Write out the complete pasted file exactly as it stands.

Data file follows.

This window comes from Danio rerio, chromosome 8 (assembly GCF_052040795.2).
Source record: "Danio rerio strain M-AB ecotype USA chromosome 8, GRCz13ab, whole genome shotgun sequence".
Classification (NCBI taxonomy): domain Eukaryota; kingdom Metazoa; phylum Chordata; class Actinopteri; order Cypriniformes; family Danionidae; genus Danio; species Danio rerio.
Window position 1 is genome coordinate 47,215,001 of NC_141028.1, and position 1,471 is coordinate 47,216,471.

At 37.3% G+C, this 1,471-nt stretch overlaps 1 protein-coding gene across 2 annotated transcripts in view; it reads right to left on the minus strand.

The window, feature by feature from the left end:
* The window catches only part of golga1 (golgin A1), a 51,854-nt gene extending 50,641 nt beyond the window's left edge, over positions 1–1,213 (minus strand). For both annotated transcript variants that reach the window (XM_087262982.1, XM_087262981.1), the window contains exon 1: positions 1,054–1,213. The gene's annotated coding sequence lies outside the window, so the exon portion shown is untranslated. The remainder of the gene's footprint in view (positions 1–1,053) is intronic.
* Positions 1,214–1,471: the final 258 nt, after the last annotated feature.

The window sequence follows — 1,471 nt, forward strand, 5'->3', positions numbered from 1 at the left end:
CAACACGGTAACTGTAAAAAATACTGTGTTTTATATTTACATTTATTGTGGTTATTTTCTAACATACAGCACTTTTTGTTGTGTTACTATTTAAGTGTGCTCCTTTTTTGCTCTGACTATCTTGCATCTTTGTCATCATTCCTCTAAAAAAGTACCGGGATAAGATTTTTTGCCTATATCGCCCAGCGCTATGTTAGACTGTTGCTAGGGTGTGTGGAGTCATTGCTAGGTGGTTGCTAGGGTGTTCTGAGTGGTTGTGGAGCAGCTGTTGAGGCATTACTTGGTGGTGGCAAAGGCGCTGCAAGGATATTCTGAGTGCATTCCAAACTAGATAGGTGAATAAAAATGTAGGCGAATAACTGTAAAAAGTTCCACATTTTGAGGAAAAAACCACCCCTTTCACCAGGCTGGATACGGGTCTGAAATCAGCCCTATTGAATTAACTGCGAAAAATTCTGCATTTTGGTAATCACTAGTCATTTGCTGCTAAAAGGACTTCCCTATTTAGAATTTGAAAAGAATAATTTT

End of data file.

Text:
This window comes from Danio rerio, chromosome 8 (assembly GCF_052040795.2).
Source record: "Danio rerio strain M-AB ecotype USA chromosome 8, GRCz13ab, whole genome shotgun sequence".
Classification (NCBI taxonomy): domain Eukaryota; kingdom Metazoa; phylum Chordata; class Actinopteri; order Cypriniformes; family Danionidae; genus Danio; species Danio rerio.
Window position 1 is genome coordinate 47,215,001 of NC_141028.1, and position 1,471 is coordinate 47,216,471.

At 37.3% G+C, this 1,471-nt stretch overlaps 1 protein-coding gene across 2 annotated transcripts in view; it reads right to left on the minus strand.

The window, feature by feature from the left end:
* The window catches only part of golga1 (golgin A1), a 51,854-nt gene extending 50,641 nt beyond the window's left edge, over positions 1–1,213 (minus strand). For both annotated transcript variants that reach the window (XM_087262982.1, XM_087262981.1), the window contains exon 1: positions 1,054–1,213. The gene's annotated coding sequence lies outside the window, so the exon portion shown is untranslated. The remainder of the gene's footprint in view (positions 1–1,053) is intronic.
* Positions 1,214–1,471: the final 258 nt, after the last annotated feature.

The window sequence follows — 1,471 nt, forward strand, 5'->3', positions numbered from 1 at the left end:
CAACACGGTAACTGTAAAAAATACTGTGTTTTATATTTACATTTATTGTGGTTATTTTCTAACATACAGCACTTTTTGTTGTGTTACTATTTAAGTGTGCTCCTTTTTTGCTCTGACTATCTTGCATCTTTGTCATCATTCCTCTAAAAAAGTACCGGGATAAGATTTTTTGCCTATATCGCCCAGCGCTATGTTAGACTGTTGCTAGGGTGTGTGGAGTCATTGCTAGGTGGTTGCTAGGGTGTTCTGAGTGGTTGTGGAGCAGCTGTTGAGGCATTACTTGGTGGTGGCAAAGGCGCTGCAAGGATATTCTGAGTGCATTCCAAACTAGATAGGTGAATAAAAATGTAGGCGAATAACTGTAAAAAGTTCCACATTTTGAGGAAAAAACCACCCCTTTCACCAGGCTGGATACGGGTCTGAAATCAGCCCTATTGAATTAACTGCGAAAAATTCTGCATTTTGGTAATCACTAGTCATTTGCTGCTAAAAGGACTTCCCTATTTAGAATTTGAAAAGAATAATTTT